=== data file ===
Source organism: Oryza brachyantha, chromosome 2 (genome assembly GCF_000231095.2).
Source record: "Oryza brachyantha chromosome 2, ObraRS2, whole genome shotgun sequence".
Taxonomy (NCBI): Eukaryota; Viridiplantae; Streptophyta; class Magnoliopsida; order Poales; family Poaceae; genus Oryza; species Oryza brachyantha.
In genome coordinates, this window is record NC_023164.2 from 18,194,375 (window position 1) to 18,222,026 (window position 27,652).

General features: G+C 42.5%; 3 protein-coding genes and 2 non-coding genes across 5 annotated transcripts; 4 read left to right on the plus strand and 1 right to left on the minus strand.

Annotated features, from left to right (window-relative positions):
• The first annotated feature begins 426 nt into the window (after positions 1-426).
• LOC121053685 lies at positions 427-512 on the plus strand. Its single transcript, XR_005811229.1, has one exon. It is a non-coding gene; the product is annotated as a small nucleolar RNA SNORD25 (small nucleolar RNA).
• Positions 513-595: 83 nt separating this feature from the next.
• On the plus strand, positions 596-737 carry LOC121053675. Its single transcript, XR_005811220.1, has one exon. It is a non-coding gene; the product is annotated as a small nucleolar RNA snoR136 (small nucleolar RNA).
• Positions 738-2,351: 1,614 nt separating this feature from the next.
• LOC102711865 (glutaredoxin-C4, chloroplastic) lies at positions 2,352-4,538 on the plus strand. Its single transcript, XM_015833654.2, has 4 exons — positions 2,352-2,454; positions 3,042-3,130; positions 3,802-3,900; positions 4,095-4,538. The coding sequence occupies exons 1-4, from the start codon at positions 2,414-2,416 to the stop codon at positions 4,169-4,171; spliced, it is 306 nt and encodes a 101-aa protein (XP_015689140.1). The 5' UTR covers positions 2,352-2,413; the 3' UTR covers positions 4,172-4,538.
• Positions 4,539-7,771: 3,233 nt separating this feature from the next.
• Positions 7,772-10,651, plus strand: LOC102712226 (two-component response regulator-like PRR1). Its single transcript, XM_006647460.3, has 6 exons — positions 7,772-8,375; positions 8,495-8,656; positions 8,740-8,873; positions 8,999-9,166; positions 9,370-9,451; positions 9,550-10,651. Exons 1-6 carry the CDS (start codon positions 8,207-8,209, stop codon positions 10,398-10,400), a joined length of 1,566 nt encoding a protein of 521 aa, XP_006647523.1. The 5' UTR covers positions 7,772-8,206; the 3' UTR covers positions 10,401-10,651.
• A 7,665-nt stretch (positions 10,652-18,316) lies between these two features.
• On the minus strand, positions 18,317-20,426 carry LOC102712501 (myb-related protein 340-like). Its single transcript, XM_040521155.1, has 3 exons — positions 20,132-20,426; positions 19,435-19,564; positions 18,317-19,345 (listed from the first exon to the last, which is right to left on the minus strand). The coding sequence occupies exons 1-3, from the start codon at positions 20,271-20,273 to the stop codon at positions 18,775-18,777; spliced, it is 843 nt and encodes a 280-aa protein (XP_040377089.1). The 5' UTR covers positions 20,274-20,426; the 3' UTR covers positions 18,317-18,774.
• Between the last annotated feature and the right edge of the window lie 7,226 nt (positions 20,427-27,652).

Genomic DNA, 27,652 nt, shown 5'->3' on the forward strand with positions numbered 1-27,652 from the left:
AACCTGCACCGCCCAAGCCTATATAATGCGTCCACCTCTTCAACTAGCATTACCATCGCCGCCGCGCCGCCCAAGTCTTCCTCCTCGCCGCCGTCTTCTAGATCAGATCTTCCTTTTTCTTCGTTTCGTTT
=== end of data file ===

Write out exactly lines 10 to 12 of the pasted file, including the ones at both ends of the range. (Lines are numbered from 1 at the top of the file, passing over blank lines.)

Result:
• On the plus strand, positions 596-737 carry LOC121053675. Its single transcript, XR_005811220.1, has one exon. It is a non-coding gene; the product is annotated as a small nucleolar RNA snoR136 (small nucleolar RNA).
• Positions 738-2,351: 1,614 nt separating this feature from the next.
• LOC102711865 (glutaredoxin-C4, chloroplastic) lies at positions 2,352-4,538 on the plus strand. Its single transcript, XM_015833654.2, has 4 exons — positions 2,352-2,454; positions 3,042-3,130; positions 3,802-3,900; positions 4,095-4,538. The coding sequence occupies exons 1-4, from the start codon at positions 2,414-2,416 to the stop codon at positions 4,169-4,171; spliced, it is 306 nt and encodes a 101-aa protein (XP_015689140.1). The 5' UTR covers positions 2,352-2,413; the 3' UTR covers positions 4,172-4,538.